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Worrying about measuring time precisely, and being paid for units of time, is what distinguishes the West from many other civilizations. It is what compelled human beings to ever more technological creativity, as we broke time down into smaller and more accurate units.

About the subject in the sentence in red, is it:

(1) Worrying about [measuring time precisely+ being paid for units of time]
(i.e. the subject is the worrying about something)

or

(2) [Worriyng about measuring time precicely]+[being paid for units of time]
(i.e. the subject is the worrying about something and the being paid for the units)

?
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Comments  
Your choice!

English (or is that all language?) is notorious for its ability to build ambiguous structures, and you are particularly adept at flushing them out the bushes, I must say! Emotion: smile

I interpret the sentence as you do in your first formulation, if my particular choice is of interest to you!

CJ
CalifJimYour choice!

English (or is that all language?) is notorious for its ability to build ambiguous structures, and you are particularly adept at flushing them out the bushes, I must say! Emotion: smile

I interpret the sentence as you do in your first formulation, if my particular choice is of interest to you!

CJ

Good!

And could you tell me why your pick is (1), rahter than (2)?
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I would guess the author meant the first because he or she chose the singular "is" as the verb. So that makes me thinkg it's the worrying about [two things] that's the subject, rather than a compound subject which would take a plural "are."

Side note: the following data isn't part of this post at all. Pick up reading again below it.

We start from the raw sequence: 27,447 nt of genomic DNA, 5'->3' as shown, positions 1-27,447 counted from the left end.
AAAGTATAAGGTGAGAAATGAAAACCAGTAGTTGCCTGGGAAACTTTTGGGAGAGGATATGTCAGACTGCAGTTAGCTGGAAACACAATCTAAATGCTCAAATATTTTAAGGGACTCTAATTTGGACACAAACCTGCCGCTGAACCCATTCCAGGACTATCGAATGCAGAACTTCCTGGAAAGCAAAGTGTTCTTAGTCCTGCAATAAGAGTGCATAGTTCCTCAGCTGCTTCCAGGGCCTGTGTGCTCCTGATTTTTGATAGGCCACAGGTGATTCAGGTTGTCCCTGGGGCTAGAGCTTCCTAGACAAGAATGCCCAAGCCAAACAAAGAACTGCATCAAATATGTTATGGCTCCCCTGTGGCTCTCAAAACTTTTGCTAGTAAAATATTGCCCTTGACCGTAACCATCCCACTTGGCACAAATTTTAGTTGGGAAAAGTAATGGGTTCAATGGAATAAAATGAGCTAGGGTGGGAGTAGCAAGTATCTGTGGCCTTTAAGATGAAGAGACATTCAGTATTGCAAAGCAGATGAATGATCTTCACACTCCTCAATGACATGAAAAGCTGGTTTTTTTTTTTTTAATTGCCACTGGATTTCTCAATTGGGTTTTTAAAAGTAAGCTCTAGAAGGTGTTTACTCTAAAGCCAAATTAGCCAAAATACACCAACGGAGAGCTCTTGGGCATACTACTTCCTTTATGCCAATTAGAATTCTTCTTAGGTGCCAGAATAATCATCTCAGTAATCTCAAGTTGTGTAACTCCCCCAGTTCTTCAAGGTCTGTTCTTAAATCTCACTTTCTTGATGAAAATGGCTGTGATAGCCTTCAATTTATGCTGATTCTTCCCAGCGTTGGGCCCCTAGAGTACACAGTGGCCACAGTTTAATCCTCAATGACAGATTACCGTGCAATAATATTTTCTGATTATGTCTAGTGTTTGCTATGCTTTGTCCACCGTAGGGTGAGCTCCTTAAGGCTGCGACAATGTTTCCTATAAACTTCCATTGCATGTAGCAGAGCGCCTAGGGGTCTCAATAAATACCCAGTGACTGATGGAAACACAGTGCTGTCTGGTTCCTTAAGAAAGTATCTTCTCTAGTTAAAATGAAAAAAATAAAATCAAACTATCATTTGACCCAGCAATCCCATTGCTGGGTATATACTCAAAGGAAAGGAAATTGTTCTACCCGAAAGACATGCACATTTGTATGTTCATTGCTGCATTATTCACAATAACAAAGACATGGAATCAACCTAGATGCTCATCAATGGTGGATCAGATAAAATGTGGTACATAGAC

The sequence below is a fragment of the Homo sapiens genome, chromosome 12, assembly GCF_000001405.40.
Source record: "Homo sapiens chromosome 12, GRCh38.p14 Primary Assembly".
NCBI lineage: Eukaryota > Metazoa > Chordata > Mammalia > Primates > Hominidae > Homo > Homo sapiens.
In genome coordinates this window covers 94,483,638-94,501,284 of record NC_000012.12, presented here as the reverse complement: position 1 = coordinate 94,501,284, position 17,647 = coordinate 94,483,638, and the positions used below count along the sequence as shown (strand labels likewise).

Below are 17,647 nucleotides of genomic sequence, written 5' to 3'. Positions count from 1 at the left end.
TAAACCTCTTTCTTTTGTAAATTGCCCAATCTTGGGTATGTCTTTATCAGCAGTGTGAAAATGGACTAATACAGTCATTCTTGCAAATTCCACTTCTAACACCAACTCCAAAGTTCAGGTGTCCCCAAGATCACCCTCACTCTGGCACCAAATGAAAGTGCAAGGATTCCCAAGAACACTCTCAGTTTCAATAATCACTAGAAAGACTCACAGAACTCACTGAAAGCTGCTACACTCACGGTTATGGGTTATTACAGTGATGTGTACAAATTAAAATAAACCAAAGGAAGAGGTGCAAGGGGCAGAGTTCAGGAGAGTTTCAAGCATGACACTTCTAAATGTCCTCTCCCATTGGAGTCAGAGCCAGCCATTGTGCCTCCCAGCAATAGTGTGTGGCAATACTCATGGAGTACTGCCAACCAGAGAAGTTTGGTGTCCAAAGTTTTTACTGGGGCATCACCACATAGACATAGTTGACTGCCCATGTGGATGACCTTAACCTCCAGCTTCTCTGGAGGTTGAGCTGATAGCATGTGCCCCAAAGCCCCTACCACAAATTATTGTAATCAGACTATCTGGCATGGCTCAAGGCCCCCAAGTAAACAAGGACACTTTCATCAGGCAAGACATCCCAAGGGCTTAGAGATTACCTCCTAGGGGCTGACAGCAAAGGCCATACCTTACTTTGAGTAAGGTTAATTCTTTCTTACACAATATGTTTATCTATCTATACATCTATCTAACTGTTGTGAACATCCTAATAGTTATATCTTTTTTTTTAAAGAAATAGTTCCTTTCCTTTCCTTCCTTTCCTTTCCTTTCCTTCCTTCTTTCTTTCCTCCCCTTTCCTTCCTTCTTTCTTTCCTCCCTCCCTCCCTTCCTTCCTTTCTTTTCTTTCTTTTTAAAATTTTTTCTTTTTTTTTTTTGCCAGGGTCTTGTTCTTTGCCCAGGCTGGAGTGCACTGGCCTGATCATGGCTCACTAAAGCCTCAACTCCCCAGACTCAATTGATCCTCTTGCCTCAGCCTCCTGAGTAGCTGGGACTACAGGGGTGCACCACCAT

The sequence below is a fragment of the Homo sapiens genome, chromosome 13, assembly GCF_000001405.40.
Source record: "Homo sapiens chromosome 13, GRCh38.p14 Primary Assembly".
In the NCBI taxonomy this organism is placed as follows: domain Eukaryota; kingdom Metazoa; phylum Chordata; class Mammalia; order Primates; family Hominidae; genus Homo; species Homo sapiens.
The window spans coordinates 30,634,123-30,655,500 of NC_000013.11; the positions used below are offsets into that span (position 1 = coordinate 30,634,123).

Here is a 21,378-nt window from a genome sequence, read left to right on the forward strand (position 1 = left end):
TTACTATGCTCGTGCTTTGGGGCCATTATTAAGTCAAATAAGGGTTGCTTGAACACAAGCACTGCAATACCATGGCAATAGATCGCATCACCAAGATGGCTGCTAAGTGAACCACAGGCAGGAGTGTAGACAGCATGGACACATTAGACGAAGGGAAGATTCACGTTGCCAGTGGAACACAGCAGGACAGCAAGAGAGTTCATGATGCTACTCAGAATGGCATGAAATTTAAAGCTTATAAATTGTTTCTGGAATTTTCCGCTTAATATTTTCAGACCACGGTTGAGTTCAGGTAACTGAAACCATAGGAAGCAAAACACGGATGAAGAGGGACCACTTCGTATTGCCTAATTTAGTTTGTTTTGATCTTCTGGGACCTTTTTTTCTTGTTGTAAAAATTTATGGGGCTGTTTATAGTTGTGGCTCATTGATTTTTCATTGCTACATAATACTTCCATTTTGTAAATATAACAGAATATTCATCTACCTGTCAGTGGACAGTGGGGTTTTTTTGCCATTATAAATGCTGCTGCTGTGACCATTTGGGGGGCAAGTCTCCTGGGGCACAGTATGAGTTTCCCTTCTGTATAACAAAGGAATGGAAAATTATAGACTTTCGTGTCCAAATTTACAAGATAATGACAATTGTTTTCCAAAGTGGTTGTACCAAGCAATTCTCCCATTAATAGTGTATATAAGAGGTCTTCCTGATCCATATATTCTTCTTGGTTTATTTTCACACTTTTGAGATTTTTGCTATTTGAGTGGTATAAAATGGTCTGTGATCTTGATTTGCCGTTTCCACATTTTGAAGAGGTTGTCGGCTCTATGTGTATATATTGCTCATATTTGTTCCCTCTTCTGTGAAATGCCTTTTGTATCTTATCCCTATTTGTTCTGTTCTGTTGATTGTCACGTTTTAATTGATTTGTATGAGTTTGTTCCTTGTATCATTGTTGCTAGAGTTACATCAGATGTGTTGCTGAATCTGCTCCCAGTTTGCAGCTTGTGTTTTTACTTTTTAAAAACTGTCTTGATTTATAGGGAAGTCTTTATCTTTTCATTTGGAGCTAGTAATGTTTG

Grammar GeekI would guess the author meant the first because he or she chose the singular "is" as the verb. So that makes me thinkg it's the worrying about [two things] that's the subject, rather than a compound subject which would take a plural "are."
Is it necessary so, GG?

Isn't it grammatically also possible to take 'X and Y' as a single unity, like, say, 'bread and butter' or 'gin and tonic'?
Sure, "bread and butter" and "gin and tonic" (and "ham and eggs" and other things that "go together") can take a singular subject, but the author of this passage has joined two things that are not a standard pairing.
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Grammar GeekSure, "bread and butter" and "gin and tonic" (and "ham and eggs" and other things that "go together") can take a singular subject, but the author of this passage has joined two things that are not a standard pairing.
Aren't 'worrying about measuring time precisely' and 'being paid for units of time' kind of a typical, if not a standard, pairing in our civilizations?
Perhaps we pair them in our brains, but not often enough in our writing that they would qualify for the singular verb, the way we do "fish and chips" or "love and marriage" or the other examples you gave earlier.
Worrying about measuring time precisely, and being paid for units of time = subject
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